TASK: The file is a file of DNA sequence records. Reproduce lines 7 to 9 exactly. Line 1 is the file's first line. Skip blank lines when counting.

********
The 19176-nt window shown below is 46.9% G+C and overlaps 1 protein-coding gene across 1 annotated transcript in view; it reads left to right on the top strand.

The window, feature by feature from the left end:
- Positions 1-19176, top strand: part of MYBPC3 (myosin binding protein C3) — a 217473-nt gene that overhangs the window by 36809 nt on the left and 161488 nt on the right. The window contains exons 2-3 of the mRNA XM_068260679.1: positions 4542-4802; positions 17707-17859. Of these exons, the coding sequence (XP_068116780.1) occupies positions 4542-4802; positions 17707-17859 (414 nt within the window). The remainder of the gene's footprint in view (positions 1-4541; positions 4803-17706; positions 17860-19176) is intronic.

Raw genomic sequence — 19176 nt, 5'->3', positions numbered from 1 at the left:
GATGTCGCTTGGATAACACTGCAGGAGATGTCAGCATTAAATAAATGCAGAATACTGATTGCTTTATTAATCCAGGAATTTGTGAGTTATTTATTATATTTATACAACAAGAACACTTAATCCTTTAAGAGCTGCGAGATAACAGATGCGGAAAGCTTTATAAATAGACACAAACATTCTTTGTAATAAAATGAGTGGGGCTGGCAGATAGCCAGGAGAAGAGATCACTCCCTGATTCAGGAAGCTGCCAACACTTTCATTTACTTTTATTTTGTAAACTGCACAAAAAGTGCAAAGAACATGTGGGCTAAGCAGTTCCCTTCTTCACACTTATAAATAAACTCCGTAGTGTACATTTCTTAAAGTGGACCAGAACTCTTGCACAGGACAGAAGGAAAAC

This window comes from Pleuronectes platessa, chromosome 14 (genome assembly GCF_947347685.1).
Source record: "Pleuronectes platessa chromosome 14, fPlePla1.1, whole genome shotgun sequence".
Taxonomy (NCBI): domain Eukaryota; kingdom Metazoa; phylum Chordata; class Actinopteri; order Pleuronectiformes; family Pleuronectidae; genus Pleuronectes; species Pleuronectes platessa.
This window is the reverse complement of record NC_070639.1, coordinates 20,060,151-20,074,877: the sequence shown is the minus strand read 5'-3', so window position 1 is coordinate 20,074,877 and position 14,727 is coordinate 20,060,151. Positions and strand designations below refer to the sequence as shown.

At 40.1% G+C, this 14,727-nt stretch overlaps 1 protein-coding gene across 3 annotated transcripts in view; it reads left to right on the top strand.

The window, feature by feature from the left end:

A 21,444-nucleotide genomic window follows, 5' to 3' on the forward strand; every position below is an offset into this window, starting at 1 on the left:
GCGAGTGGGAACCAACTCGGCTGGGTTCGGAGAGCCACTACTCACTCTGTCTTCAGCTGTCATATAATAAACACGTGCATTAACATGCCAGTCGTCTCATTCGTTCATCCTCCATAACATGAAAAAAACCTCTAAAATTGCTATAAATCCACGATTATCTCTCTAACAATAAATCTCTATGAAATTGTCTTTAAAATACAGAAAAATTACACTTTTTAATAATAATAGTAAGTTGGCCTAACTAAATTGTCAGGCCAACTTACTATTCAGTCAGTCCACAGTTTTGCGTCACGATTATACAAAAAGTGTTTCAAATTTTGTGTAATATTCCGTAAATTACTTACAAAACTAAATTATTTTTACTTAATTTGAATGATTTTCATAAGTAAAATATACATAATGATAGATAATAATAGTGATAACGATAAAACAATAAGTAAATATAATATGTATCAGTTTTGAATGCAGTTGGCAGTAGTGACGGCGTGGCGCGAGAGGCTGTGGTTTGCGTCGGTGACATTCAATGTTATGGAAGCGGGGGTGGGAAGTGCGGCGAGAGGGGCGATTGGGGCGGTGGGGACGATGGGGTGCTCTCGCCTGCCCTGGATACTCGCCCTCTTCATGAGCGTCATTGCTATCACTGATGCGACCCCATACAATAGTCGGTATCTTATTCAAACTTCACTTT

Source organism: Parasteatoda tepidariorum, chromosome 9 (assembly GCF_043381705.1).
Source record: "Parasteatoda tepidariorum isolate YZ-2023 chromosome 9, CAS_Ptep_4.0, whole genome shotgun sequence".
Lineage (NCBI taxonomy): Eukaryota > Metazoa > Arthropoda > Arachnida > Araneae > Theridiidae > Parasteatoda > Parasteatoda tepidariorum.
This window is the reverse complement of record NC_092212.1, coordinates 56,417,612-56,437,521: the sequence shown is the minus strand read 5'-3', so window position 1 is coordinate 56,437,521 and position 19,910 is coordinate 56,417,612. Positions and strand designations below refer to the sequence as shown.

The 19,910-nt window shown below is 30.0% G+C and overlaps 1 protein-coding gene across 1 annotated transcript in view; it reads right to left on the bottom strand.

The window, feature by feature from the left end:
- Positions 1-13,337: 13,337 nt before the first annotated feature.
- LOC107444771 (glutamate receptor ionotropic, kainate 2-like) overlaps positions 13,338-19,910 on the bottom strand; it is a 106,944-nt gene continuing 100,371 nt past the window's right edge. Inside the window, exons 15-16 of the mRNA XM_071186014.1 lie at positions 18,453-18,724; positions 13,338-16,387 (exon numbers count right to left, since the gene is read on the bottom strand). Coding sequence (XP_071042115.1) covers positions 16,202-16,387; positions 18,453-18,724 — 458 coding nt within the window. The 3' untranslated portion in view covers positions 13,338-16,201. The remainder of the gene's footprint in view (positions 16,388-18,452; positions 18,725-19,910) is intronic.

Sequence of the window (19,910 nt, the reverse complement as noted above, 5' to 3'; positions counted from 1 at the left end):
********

Source record: "Pleuronectes platessa chromosome 14, fPlePla1.1, whole genome shotgun sequence".
Taxonomy (NCBI): domain Eukaryota; kingdom Metazoa; phylum Chordata; class Actinopteri; order Pleuronectiformes; family Pleuronectidae; genus Pleuronectes; species Pleuronectes platessa.
This window is the reverse complement of record NC_070639.1, coordinates 20,060,151-20,074,877: the sequence shown is the minus strand read 5'-3', so window position 1 is coordinate 20,074,877 and position 14,727 is coordinate 20,060,151. Positions and strand designations below refer to the sequence as shown.